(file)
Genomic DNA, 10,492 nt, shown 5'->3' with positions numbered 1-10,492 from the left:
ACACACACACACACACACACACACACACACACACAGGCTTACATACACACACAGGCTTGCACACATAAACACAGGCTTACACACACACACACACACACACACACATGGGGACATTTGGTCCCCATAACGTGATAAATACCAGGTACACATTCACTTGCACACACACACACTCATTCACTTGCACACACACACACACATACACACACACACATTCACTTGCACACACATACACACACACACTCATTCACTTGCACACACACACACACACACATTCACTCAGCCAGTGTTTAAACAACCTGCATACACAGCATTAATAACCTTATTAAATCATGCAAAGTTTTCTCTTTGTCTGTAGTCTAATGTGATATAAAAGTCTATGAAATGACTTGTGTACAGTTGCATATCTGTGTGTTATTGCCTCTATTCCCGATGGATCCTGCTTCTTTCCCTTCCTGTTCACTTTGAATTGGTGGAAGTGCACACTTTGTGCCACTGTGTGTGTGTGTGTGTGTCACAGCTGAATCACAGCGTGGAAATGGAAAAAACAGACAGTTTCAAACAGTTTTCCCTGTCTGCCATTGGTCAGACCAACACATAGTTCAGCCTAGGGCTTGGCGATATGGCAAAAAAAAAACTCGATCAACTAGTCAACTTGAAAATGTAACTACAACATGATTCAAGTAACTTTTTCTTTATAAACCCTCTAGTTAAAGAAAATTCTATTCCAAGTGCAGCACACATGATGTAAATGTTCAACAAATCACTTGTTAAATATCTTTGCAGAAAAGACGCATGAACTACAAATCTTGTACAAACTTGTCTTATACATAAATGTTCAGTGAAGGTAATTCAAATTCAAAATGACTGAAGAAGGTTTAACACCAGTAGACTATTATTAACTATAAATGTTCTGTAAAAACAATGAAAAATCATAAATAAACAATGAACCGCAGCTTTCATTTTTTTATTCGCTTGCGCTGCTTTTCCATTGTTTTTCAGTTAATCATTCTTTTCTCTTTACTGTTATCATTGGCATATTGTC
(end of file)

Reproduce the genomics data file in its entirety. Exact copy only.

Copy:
Genomic DNA, 10,492 nt, shown 5'->3' with positions numbered 1-10,492 from the left:
ACACACACACACACACACACACACACACACACACAGGCTTACATACACACACAGGCTTGCACACATAAACACAGGCTTACACACACACACACACACACACACACATGGGGACATTTGGTCCCCATAACGTGATAAATACCAGGTACACATTCACTTGCACACACACACACTCATTCACTTGCACACACACACACACATACACACACACACATTCACTTGCACACACATACACACACACACTCATTCACTTGCACACACACACACACACACATTCACTCAGCCAGTGTTTAAACAACCTGCATACACAGCATTAATAACCTTATTAAATCATGCAAAGTTTTCTCTTTGTCTGTAGTCTAATGTGATATAAAAGTCTATGAAATGACTTGTGTACAGTTGCATATCTGTGTGTTATTGCCTCTATTCCCGATGGATCCTGCTTCTTTCCCTTCCTGTTCACTTTGAATTGGTGGAAGTGCACACTTTGTGCCACTGTGTGTGTGTGTGTGTGTCACAGCTGAATCACAGCGTGGAAATGGAAAAAACAGACAGTTTCAAACAGTTTTCCCTGTCTGCCATTGGTCAGACCAACACATAGTTCAGCCTAGGGCTTGGCGATATGGCAAAAAAAAAACTCGATCAACTAGTCAACTTGAAAATGTAACTACAACATGATTCAAGTAACTTTTTCTTTATAAACCCTCTAGTTAAAGAAAATTCTATTCCAAGTGCAGCACACATGATGTAAATGTTCAACAAATCACTTGTTAAATATCTTTGCAGAAAAGACGCATGAACTACAAATCTTGTACAAACTTGTCTTATACATAAATGTTCAGTGAAGGTAATTCAAATTCAAAATGACTGAAGAAGGTTTAACACCAGTAGACTATTATTAACTATAAATGTTCTGTAAAAACAATGAAAAATCATAAATAAACAATGAACCGCAGCTTTCATTTTTTTATTCGCTTGCGCTGCTTTTCCATTGTTTTTCAGTTAATCATTCTTTTCTCTTTACTGTTATCATTGGCATATTGTC